December 14, 2020

How to Introduce Food Allergens to Your Baby's Diet

Parents are sometimes worried about giving common food allergens to their babies. However, it’s very unlikely that your baby will react so severely to a new food that they will need an emergency trip to the hospital. To put it further into perspective, food allergies occur in around 10% of babies in Australia. The chance of a severe allergic reaction such as anaphylaxis is much lower.

The latest health guidelines in Australia recommend that all babies should be given common food allergens including peanut butter, cooked egg, dairy and wheat products in the first year of life.

How should I introduce allergens?


Research shows it is best to offer common food allergens regularly, starting at around six months of age (not before four months), and when your baby is ready. 

Smearing food on your baby’s skin will not help to identify possible food allergies, but you can rub a small amount of the food on the inside of your baby’s lip as a starting point. If there is no reaction after a few minutes, you can start giving small amounts. 

Introduce cooked egg (eg. egg in muffins) and peanut butter in small amounts to start with. You can do this by mixing a small amount of hard-boiled egg or peanut paste (e.g. ¼ of a baby spoon) into your baby's usual food (eg. vegetable purée), and gradually increase the amount (up to several spoons full). If the food is tolerated, continue to give this food regularly (twice weekly) as part of their diet.

It’s best to introduce one new allergen food at each meal, and around two days apart, so you can easily identify any foods that cause a reaction. If a food causes a reaction, stop feeding your child that food.

Do I keep feeding my baby allergenic foods?

Once an allergen has been introduced safely, it is very important to keep offering and serving it in your baby’s food at least twice a week to maintain tolerance.

What reactions should I look out for?


Allergic reactions usually appear very quickly, so parents can gauge a reaction within a couple of hours following the meal.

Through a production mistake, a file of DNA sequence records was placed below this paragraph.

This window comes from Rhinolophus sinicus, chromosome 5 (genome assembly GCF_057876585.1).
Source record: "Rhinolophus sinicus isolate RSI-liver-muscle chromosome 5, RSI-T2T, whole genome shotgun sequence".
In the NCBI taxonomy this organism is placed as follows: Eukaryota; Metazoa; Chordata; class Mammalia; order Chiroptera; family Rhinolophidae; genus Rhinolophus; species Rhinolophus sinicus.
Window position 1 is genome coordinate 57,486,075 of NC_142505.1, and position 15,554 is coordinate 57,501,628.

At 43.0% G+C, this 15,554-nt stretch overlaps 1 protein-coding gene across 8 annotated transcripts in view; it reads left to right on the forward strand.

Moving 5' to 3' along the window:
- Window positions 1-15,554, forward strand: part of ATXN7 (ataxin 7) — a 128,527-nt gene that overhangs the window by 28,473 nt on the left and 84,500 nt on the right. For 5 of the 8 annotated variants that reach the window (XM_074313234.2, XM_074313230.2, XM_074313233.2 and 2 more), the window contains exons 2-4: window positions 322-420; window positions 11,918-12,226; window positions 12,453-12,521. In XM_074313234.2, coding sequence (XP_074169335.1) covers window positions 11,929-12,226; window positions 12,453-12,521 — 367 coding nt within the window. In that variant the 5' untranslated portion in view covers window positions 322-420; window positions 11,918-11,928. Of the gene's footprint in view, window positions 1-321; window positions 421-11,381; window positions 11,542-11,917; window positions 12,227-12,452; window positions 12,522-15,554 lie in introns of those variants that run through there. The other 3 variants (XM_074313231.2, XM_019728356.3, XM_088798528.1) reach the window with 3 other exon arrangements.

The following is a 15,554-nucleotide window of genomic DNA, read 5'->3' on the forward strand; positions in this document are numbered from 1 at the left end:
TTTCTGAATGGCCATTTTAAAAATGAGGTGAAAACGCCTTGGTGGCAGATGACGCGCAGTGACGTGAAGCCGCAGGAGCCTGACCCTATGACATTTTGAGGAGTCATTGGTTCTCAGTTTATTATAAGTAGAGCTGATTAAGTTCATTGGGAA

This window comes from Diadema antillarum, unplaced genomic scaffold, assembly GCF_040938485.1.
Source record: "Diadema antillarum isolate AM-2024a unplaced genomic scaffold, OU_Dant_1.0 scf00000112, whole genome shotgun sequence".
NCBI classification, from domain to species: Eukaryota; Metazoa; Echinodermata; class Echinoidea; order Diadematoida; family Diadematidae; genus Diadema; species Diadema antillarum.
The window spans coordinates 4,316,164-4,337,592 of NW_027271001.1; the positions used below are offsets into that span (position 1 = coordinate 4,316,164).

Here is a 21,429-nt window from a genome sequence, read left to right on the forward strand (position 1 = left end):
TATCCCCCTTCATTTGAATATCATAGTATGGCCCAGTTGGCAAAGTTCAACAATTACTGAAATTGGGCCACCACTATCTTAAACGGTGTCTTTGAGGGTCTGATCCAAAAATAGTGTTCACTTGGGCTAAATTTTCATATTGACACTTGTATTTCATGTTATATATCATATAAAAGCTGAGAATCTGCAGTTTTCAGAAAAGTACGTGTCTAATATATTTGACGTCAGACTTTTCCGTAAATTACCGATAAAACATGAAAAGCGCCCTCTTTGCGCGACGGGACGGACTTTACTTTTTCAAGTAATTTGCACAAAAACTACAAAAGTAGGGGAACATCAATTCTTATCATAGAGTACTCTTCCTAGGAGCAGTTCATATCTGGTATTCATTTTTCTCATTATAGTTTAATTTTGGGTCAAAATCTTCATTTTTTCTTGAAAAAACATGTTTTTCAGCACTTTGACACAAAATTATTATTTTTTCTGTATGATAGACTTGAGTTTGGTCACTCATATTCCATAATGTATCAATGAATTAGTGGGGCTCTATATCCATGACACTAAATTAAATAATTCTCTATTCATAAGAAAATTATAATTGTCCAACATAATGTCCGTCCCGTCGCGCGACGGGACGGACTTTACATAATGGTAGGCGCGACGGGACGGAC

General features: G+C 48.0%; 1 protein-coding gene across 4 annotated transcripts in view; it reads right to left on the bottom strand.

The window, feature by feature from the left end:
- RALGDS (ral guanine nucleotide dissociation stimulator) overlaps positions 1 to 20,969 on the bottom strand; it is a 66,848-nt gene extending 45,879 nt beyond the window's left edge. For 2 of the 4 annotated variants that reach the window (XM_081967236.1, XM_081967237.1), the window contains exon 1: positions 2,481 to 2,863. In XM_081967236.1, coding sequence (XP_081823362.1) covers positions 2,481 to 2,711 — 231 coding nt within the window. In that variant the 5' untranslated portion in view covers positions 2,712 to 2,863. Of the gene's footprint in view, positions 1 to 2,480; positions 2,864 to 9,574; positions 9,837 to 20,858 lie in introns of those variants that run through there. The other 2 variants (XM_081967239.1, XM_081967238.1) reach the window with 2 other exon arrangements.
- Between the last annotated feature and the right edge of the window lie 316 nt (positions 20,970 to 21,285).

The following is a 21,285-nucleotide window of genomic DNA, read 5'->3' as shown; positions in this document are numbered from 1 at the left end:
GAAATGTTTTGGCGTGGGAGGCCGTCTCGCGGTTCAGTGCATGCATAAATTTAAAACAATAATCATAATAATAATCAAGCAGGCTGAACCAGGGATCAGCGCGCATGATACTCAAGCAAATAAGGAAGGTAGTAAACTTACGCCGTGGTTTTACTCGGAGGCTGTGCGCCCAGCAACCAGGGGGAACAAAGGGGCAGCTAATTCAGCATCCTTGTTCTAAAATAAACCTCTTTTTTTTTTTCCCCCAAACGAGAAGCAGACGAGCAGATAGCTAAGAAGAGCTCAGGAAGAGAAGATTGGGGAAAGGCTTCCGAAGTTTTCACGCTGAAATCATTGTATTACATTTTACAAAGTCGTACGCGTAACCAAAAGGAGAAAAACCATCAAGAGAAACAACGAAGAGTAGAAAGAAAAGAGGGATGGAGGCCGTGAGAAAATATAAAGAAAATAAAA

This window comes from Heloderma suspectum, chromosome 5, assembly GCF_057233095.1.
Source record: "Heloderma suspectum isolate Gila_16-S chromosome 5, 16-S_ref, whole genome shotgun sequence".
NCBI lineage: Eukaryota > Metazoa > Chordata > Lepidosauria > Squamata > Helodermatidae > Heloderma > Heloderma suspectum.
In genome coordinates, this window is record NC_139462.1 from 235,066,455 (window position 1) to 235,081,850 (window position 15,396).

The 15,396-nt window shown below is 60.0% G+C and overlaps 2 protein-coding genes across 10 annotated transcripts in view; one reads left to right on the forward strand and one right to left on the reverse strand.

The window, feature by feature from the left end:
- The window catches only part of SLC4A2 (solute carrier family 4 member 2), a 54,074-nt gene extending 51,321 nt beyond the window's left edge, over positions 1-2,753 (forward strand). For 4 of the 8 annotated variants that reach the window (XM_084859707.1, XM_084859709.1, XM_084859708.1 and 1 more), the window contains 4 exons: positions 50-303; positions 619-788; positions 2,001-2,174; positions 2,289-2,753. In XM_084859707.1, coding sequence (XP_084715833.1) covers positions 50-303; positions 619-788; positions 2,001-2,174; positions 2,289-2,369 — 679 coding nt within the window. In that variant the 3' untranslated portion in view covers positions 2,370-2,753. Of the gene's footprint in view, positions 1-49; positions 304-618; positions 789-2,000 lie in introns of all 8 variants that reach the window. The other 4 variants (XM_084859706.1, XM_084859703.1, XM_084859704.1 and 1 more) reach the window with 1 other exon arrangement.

Mild to moderate symptoms of food allergy include:

·       Swelling of the face, lips and/or eyes

·       Hives or welts on the skin

·       Abdominal pain and/or vomiting.

Severe allergic reactions (anaphylaxis) to foods include:

·       Difficult/noisy breathing

·       Swelling of the tongue

·       Swelling/tightness in the throat

·       Difficulty talking and/or a hoarse voice

·       A wheeze or persistent cough

·       Loss of consciousness and/or collapse

·       Paleness and floppiness (in young children).

Less common symptoms of food allergy include colic, reflux, eczema, chronic diarrhoea and poor weight gain.


What should I do this my baby has a reaction?

If a mild to moderate reaction occurs, do not give any more of the food, observe your child’s symptoms and seek advice from your baby’s doctor. If your baby has what could be a severe allergic reaction, call an ambulance.

How do I prevent allergies?

If possible, continuing to breastfeed during the period when solids are introduced may help reduce the risk of your baby developing allergies.

The best way to prevent food allergies is to introduce the most common allergenic foods to all babies early in life. If not introduced in infancy, the risk of an allergic reaction as a child gets older is increased. This applies even to babies who are at higher risk of allergy due to eczema, other food allergies or an immediate family history of an allergic condition.

Just remember the risk of a severe allergic reaction when eating a new food for the first time is extremely low and the majority of food allergies are not dangerous! Delaying the introduction might put children at higher risk of allergies, so it’s better to introduce early and not delay!



1.     National Health and Medical Research Council. (2013). Eat for Health – Infant Feeding Guidelines Information for Health Workers. Available from:

2.     ASCIA Guidelines – Infant feeding and allergy prevention. 2016. Available from:

Article original appeared here.


Mama You've Got This

Shae Rickards
Dietitian Expert